Telecom is set to announce the trial rollout of its video on demand service, possibly under the brand name JetVideo.
The domain name jetvideo.co.nz has been purchased by Telecom's law firm AJ Park and Telecom has invited media to a launch demonstration to be held on Monday.
While details of the trial are sketchy at the moment, technology consultant David Preece says the success of the service depends on Telecom being able to guarantee quality of service right across the connection from server to user.
"In terms of technology the way it's done today is you buy a huge central server and you need to guarantee a certain quality of service for connection from end to end".
Preece, who has been looking into the business of video on demand from a business point of view, says he doesn't think Telecom will adopt this approach, and would be better placed to add the video server to the DSLAMs (Digital Subscriber Line Access Multiplexer) thus ensuring only one hop between content provision and the end user.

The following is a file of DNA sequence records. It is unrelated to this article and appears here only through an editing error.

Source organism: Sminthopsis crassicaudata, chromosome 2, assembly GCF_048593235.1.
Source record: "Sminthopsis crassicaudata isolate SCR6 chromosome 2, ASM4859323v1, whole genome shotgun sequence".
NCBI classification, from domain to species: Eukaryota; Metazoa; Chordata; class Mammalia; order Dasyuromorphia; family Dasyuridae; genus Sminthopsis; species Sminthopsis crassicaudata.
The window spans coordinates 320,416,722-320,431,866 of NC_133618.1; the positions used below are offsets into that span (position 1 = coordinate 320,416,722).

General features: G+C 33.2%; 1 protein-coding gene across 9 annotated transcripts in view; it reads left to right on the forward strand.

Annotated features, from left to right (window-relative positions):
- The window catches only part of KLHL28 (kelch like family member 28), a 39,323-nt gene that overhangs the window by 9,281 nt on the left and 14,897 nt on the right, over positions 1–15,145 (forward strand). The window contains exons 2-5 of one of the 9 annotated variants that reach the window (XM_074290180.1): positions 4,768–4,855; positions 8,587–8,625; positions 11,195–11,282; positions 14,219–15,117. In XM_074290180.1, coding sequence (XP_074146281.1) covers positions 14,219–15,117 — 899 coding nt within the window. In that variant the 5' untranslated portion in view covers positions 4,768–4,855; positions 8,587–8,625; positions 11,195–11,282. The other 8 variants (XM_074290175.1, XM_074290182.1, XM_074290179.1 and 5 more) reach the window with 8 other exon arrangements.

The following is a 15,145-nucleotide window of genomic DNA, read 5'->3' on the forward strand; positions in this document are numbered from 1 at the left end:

"However scaling that to the whole country is still going to be a big concern for them."
Preece says the biggest question is whether the service will be to set-top boxes for viewing on TV or to the user's PCs.
"The advantage of sending it to the PC is that the user buys the equipment while set-top boxes would mean Telecom providing them." However, Preece says providing video to the PC isn't as exciting a proposition as video to the TV.
"People don't watch movies on their PCs. It's uncomfortable."
From a technology point of view, Preece says there a number of options open to Telecom.
"If it's straight to the desktop it's possibly a Microsoft thing, Media Server or some solution like that." Telecom's close working relationship with Microsoft would no doubt influence the decision, says Preece.
Telecom's relationship with Alcatel would also come into play - Alcatel is currently building Telecom's all-IP network and it is on this platform that the new JetVideo would most likely run.
"Thompson Multimedia makes video over DSL gear which is plug and play. Thompson is owned by Alcatel so that puts them in the front running for that one."
Of course one of the major areas to be considered is that of digital rights management and Preece says this is an area fraught with difficulties.
"The problem with video on demand is there are so many patent and copyright issues and digital rights management issues that it's the headache from hell."